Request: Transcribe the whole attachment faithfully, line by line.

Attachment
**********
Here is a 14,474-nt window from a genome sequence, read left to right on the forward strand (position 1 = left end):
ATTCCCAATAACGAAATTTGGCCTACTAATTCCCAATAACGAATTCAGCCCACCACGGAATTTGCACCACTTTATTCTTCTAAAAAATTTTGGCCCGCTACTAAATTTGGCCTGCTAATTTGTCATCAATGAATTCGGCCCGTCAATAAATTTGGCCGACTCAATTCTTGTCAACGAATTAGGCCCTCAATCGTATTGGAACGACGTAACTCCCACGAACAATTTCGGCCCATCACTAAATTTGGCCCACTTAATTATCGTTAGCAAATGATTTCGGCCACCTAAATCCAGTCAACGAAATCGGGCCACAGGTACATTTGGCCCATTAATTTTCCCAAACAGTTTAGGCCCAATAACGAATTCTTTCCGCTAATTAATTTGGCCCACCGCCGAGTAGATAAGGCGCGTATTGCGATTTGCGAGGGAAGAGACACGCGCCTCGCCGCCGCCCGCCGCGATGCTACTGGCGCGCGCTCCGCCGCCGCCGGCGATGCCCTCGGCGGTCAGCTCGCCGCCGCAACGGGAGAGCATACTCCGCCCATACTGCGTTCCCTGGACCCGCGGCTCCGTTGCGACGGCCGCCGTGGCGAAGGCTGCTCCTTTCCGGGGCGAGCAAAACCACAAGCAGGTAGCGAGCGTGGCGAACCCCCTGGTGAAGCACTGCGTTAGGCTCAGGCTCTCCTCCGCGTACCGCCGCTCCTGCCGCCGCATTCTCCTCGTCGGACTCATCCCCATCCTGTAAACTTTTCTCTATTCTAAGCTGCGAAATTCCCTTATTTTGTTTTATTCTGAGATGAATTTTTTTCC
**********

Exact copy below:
Here is a 14,474-nt window from a genome sequence, read left to right on the forward strand (position 1 = left end):
ATTCCCAATAACGAAATTTGGCCTACTAATTCCCAATAACGAATTCAGCCCACCACGGAATTTGCACCACTTTATTCTTCTAAAAAATTTTGGCCCGCTACTAAATTTGGCCTGCTAATTTGTCATCAATGAATTCGGCCCGTCAATAAATTTGGCCGACTCAATTCTTGTCAACGAATTAGGCCCTCAATCGTATTGGAACGACGTAACTCCCACGAACAATTTCGGCCCATCACTAAATTTGGCCCACTTAATTATCGTTAGCAAATGATTTCGGCCACCTAAATCCAGTCAACGAAATCGGGCCACAGGTACATTTGGCCCATTAATTTTCCCAAACAGTTTAGGCCCAATAACGAATTCTTTCCGCTAATTAATTTGGCCCACCGCCGAGTAGATAAGGCGCGTATTGCGATTTGCGAGGGAAGAGACACGCGCCTCGCCGCCGCCCGCCGCGATGCTACTGGCGCGCGCTCCGCCGCCGCCGGCGATGCCCTCGGCGGTCAGCTCGCCGCCGCAACGGGAGAGCATACTCCGCCCATACTGCGTTCCCTGGACCCGCGGCTCCGTTGCGACGGCCGCCGTGGCGAAGGCTGCTCCTTTCCGGGGCGAGCAAAACCACAAGCAGGTAGCGAGCGTGGCGAACCCCCTGGTGAAGCACTGCGTTAGGCTCAGGCTCTCCTCCGCGTACCGCCGCTCCTGCCGCCGCATTCTCCTCGTCGGACTCATCCCCATCCTGTAAACTTTTCTCTATTCTAAGCTGCGAAATTCCCTTATTTTGTTTTATTCTGAGATGAATTTTTTTCC